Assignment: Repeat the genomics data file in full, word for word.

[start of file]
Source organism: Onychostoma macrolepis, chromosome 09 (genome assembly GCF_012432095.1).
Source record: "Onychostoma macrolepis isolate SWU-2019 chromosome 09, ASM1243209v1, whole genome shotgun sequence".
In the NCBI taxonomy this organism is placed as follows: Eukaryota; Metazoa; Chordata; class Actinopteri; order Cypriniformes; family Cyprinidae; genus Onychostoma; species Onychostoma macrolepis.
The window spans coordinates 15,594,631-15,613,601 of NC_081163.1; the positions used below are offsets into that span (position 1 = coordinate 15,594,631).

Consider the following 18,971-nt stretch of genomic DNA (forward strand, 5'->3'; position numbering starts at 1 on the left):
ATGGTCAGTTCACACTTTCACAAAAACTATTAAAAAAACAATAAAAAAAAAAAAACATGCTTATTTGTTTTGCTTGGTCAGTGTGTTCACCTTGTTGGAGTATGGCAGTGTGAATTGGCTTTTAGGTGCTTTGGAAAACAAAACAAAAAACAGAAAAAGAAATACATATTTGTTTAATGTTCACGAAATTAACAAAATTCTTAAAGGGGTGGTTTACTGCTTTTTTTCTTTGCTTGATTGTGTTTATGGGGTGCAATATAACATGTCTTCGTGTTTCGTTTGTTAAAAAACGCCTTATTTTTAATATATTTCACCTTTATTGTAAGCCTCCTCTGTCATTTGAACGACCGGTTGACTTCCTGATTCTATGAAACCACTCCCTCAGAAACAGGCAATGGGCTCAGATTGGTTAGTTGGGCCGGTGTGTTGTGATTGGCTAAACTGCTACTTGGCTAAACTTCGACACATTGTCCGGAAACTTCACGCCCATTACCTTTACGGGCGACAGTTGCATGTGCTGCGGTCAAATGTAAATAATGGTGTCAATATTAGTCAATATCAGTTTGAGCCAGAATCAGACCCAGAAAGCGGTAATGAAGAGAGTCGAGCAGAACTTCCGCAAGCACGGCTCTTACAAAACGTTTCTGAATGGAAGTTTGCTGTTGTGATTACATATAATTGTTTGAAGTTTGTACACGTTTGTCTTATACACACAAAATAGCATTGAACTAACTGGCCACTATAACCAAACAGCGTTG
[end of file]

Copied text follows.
Source organism: Onychostoma macrolepis, chromosome 09 (genome assembly GCF_012432095.1).
Source record: "Onychostoma macrolepis isolate SWU-2019 chromosome 09, ASM1243209v1, whole genome shotgun sequence".
In the NCBI taxonomy this organism is placed as follows: Eukaryota; Metazoa; Chordata; class Actinopteri; order Cypriniformes; family Cyprinidae; genus Onychostoma; species Onychostoma macrolepis.
The window spans coordinates 15,594,631-15,613,601 of NC_081163.1; the positions used below are offsets into that span (position 1 = coordinate 15,594,631).

Consider the following 18,971-nt stretch of genomic DNA (forward strand, 5'->3'; position numbering starts at 1 on the left):
ATGGTCAGTTCACACTTTCACAAAAACTATTAAAAAAACAATAAAAAAAAAAAAACATGCTTATTTGTTTTGCTTGGTCAGTGTGTTCACCTTGTTGGAGTATGGCAGTGTGAATTGGCTTTTAGGTGCTTTGGAAAACAAAACAAAAAACAGAAAAAGAAATACATATTTGTTTAATGTTCACGAAATTAACAAAATTCTTAAAGGGGTGGTTTACTGCTTTTTTTCTTTGCTTGATTGTGTTTATGGGGTGCAATATAACATGTCTTCGTGTTTCGTTTGTTAAAAAACGCCTTATTTTTAATATATTTCACCTTTATTGTAAGCCTCCTCTGTCATTTGAACGACCGGTTGACTTCCTGATTCTATGAAACCACTCCCTCAGAAACAGGCAATGGGCTCAGATTGGTTAGTTGGGCCGGTGTGTTGTGATTGGCTAAACTGCTACTTGGCTAAACTTCGACACATTGTCCGGAAACTTCACGCCCATTACCTTTACGGGCGACAGTTGCATGTGCTGCGGTCAAATGTAAATAATGGTGTCAATATTAGTCAATATCAGTTTGAGCCAGAATCAGACCCAGAAAGCGGTAATGAAGAGAGTCGAGCAGAACTTCCGCAAGCACGGCTCTTACAAAACGTTTCTGAATGGAAGTTTGCTGTTGTGATTACATATAATTGTTTGAAGTTTGTACACGTTTGTCTTATACACACAAAATAGCATTGAACTAACTGGCCACTATAACCAAACAGCGTTG